How to Create Accessible Documents
If you incorporate accessibility best practices into your work every time you consider sharing documents digitally, ensuring accessibility compliance will become a natural part of your process fairly quickly.
- Adobe Acrobat and Reader Accessibility Guide
- Adobe InDesign Accessibility Guide
- Word Document Accessibility Guide
- Excel Spreadsheet Accessibility Guide
- Google Suite Documents Accessibility Guide
Only share content as a document when absolutely necessary.
It's always a better idea to provide content as information on the screen rather than inside a document. This is a best practice that helps everyone interacting with your content, not just those using assistive technology. You should only present content in a document if, for someone reason, there is no other alternative.
Organize information under headings and subheadings.
All users rely on headings and subheadings to navigate and understand the document. Use the built-in heading feature provided by the software you are using to create headings and subheadings.
Use the list option provided by your software toolbar.
Any content organized as a list should be created using the built-in options in your toolbar for bulleted lists and number lists rather than manually created. Doing this helps those using screen readers better understand how the content is organized.
Consider alternative text for all images.
Alternative (alt) text describes an image in words for someone who cannot see the image, for whatever reason. In very rare cases, an image might be "decorative," which means it contributes no additional information to the content on the page, and can be marked as such.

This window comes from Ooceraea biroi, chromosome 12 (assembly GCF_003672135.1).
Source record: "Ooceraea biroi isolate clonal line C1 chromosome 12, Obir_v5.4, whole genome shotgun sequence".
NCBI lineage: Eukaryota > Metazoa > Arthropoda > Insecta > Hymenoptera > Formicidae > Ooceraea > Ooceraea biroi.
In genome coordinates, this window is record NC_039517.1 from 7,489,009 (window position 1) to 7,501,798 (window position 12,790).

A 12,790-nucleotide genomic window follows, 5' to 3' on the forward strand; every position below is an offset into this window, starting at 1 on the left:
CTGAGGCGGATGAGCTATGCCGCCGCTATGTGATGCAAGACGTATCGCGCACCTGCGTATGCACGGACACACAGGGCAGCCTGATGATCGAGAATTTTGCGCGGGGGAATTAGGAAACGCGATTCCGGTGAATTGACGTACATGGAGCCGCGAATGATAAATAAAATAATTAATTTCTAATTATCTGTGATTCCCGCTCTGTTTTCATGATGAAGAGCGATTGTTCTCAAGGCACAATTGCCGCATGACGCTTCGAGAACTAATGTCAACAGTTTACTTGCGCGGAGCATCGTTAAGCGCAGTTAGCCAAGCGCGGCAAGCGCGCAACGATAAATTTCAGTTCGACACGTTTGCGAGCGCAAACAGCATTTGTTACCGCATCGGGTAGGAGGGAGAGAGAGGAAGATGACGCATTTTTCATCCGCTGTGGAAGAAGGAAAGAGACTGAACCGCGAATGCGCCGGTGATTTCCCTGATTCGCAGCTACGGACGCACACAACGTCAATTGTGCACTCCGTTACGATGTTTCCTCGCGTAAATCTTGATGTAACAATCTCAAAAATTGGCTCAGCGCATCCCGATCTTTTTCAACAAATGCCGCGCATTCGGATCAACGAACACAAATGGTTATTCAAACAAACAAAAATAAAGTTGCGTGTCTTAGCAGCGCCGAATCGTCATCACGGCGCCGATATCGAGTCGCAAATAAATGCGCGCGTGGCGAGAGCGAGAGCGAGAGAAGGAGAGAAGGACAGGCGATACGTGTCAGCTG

Adding Alt Text in Specific Platforms
Identify the document’s language.
Set the language of the document (English, Spanish, etc.) to ensure that screen readers will read a document correctly.
Setting Language When Exporting Word or InDesign to PDF
Use tables correctly.
Only use tables to display data that belongs in a table, never to control the layout of your information. Keep the following in mind when creating tables:
- Use the table option in the toolbar offered by your document creation program.
- Set column and row headers.
- Keep your tables as simple as possible.
Make text easy to read.
Your document will need to have the right contrast ratio between the color of the text and the color of the background behind it. This ensures that those with vision-related disabilities like low vision, color blindness, and nearsightedness can read your text. Even if text looks easy to read to you, it's always a good idea to check it with the WebAIM Contrast Checker.
Make fillable forms accessible.
Adobe Acrobat Pro is the best document tool for making this type of form accessible.
Check Your Accessibility Before Uploading
Always check for accessibility issues that you'll need to correct before you upload and share your document.